Ensigns Akira Sato and Kozo Watanabe climbed into their kaiten at midnight while the submarine wallowed quietly on the surface. Lieutenants Nishina and Fukuda were able to defer their entry, because there were access tubes to their weapons from the submarine. (Access tubes to all kaiten were provided on later sorties, so that the submarine could remain submerged.) When the lids of their weapons had clanged shut, Orita dipped I-47 beneath the waves and then edged the submarine stealthily forward to the very en- trance of the lagoon. This manoeuv- ring occupied three hours, during which Sato and Watanabe sat in their kaiten – their only contact with the world outside being two telephone cables. At 3am Nishina and Fukuda struggled through the access tubes to their kaiten, Numbers One and Two. All was now set for the attack. Four cables bound each kaiten to the submarine’s deck during the voyage. Two of these had been loosened when the I-47 surfaced at midnight; the other two could be released from inside the submarine. At 4am Captain Orita, guided by the twinkle of welding torches on the US ships which he could see in his periscope, declared that he was in the firing position. Over the telephone lines the four kaiten men reported they were ready for action.
‘Kaiten Number One stand by, start your engine!’ ordered Orita.
‘Standing by’, came Lieutenant Nishina’s soft voice over the circuit. The third cable on Number One kaiten was loosened.
‘Start your engine!’ said Orita.
Inside the submarine, a motor sound could be heard.
The fourth cable was loosened. It was 4.15am, 20th November 1944. Captain Orita, peering through his periscope, could see just a trace of bubbling water for a moment, as Nishina’s kaiten moved off. Final checks of position, depth and the course Nishima was to follow had been made. He was now on his run-in, under orders to penetrate as deep into the anchorage as he could before raising his periscope and selecting a target for attack.
Ensign Sato left at 4.20, followed by Watanabe and Fukuda at five minute intervals. The second and the third kaiten were to get inside, then move off to the right and left, respectively. Fukuda was to attack when just inside the lagoon. This, it was hoped, would throw the Americans into a panic, when ships began exploding at widely separated points. The last words heard from kaiten pilots in I-47’s conning tower were Fukunda’s, ‘Tenno heika banzai!’. Long Emperor!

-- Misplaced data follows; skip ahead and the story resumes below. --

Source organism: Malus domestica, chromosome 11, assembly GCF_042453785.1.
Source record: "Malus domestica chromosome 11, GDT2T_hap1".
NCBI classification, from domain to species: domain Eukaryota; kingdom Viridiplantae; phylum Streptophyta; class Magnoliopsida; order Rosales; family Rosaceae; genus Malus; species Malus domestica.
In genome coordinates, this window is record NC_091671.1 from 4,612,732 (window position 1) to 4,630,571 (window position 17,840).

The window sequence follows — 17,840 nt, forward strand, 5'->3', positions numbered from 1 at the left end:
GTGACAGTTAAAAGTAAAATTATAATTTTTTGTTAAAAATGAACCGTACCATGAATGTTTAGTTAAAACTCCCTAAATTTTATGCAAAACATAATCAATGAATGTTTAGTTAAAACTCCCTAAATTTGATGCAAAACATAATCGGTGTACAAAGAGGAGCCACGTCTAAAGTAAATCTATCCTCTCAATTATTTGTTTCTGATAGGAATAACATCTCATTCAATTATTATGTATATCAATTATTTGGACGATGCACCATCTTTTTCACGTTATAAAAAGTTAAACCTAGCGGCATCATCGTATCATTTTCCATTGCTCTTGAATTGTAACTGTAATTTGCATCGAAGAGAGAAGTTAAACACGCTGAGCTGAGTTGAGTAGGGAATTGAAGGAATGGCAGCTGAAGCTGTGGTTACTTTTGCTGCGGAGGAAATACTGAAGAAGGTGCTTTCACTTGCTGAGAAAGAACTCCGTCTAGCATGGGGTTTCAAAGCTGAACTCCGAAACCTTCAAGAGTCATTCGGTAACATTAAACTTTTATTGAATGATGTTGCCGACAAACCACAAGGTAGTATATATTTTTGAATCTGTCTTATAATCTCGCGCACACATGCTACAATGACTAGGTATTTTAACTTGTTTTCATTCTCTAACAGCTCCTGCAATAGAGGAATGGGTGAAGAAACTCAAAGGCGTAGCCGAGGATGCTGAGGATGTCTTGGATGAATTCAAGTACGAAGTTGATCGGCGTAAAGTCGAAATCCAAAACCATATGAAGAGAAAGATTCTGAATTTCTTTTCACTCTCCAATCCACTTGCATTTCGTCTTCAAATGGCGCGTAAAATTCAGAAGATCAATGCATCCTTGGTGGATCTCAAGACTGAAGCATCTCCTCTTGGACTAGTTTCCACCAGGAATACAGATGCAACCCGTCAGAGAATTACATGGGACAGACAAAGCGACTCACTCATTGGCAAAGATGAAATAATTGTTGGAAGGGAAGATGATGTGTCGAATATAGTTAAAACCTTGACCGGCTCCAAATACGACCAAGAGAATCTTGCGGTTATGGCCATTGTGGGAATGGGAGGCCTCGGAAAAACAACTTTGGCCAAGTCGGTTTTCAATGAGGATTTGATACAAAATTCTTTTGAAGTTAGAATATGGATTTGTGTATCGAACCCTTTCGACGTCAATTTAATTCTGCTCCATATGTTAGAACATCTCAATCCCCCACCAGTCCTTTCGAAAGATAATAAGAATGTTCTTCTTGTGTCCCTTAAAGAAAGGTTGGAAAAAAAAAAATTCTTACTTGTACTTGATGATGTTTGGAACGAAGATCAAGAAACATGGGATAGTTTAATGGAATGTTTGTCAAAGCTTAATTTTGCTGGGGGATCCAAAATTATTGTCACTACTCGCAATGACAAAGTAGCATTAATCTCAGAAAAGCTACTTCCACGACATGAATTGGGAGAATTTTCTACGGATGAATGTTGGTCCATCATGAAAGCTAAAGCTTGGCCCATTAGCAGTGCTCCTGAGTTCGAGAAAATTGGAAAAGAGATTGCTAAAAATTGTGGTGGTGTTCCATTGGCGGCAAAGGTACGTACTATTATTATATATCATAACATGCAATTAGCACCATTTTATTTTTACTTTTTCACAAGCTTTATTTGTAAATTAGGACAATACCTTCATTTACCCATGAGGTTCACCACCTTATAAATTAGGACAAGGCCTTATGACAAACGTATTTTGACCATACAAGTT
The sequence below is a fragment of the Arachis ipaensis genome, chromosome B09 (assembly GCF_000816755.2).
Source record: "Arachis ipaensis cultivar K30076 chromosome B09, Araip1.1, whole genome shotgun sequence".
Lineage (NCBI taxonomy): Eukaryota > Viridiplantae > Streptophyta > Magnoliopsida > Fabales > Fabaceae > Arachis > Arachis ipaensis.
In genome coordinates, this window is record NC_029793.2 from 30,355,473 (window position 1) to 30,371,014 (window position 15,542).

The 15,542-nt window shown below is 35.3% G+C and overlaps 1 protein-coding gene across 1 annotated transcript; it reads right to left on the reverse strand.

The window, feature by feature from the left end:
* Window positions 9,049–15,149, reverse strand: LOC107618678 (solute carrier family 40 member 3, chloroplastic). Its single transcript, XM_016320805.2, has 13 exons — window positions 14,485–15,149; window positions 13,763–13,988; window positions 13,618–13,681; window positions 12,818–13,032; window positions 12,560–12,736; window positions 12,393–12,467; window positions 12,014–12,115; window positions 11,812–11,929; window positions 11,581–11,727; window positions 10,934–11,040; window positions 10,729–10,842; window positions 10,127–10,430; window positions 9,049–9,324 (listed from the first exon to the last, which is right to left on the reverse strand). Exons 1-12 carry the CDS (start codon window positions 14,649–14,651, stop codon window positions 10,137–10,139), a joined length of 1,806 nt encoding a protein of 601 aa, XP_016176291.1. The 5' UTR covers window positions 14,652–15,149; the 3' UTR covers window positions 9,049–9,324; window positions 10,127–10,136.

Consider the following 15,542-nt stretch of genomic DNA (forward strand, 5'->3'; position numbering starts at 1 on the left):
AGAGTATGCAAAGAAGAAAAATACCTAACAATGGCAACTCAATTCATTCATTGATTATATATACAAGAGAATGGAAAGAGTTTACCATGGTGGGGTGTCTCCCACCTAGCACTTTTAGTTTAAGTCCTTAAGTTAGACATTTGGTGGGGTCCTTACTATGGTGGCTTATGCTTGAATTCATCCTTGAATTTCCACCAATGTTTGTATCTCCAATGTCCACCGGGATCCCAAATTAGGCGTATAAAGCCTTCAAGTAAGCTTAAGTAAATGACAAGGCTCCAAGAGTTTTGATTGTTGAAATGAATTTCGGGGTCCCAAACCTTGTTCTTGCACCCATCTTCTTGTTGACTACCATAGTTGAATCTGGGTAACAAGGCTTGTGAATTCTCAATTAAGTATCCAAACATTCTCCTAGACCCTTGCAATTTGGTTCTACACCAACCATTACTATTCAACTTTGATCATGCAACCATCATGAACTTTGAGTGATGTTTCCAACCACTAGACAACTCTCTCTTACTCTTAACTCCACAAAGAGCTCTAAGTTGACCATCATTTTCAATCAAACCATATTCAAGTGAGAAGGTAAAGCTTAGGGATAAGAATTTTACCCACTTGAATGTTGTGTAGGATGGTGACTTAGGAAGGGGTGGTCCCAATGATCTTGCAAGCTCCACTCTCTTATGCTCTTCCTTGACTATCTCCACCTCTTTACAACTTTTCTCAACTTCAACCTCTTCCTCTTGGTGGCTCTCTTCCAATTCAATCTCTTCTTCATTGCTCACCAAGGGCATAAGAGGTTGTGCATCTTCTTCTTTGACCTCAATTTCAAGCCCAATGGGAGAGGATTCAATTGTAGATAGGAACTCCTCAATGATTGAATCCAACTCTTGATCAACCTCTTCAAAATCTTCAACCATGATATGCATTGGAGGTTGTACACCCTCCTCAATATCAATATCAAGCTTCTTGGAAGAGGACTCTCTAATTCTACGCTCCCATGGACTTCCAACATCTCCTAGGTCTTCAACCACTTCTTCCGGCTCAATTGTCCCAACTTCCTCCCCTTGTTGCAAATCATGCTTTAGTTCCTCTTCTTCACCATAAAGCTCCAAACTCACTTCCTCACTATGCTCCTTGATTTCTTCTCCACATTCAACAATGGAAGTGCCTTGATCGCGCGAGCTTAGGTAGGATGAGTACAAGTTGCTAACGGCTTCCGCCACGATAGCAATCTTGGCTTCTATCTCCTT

The four kaiten forged towards their targets at about thirty knots. Mean- time the barely submerged I-47, live the suddenly freed of twelve tons of metal, lurched towards the surface. Orita submerged again to periscope depth and headed south-east. He had wanted to be well away from the of the anchorage when the kaiten completed their mission. He also wanted a clear view of what happened to take back to Japan. Thus at 5am, the I-47 surfaced again. It was pre-dawn twilight and the crew was edgy, for daylight comes quickly in the South Pacific. The minutes ticked past. Then, at 5.07, an orange flash blossomed over Ulithi, and there was a distinct boom from well within the lagoon where Nishina was supposed to hit a target.
At 5.11 another flash set the submarine’s crew banzaiing. The appearance of an American destroyer soon stopped that, however. Orita dived, but when the absence of depth charges suggested the submarine had not been spotted he surfaced again. The sun was now up and the destroyer could be seen threading its way through the entrance to the Ulithi anchorage. At 5.52 the dull thud of another explosion was reported by I-47’s sonar as coming from the atoll. It seemed that at least three of the kaiten had scored hits on something.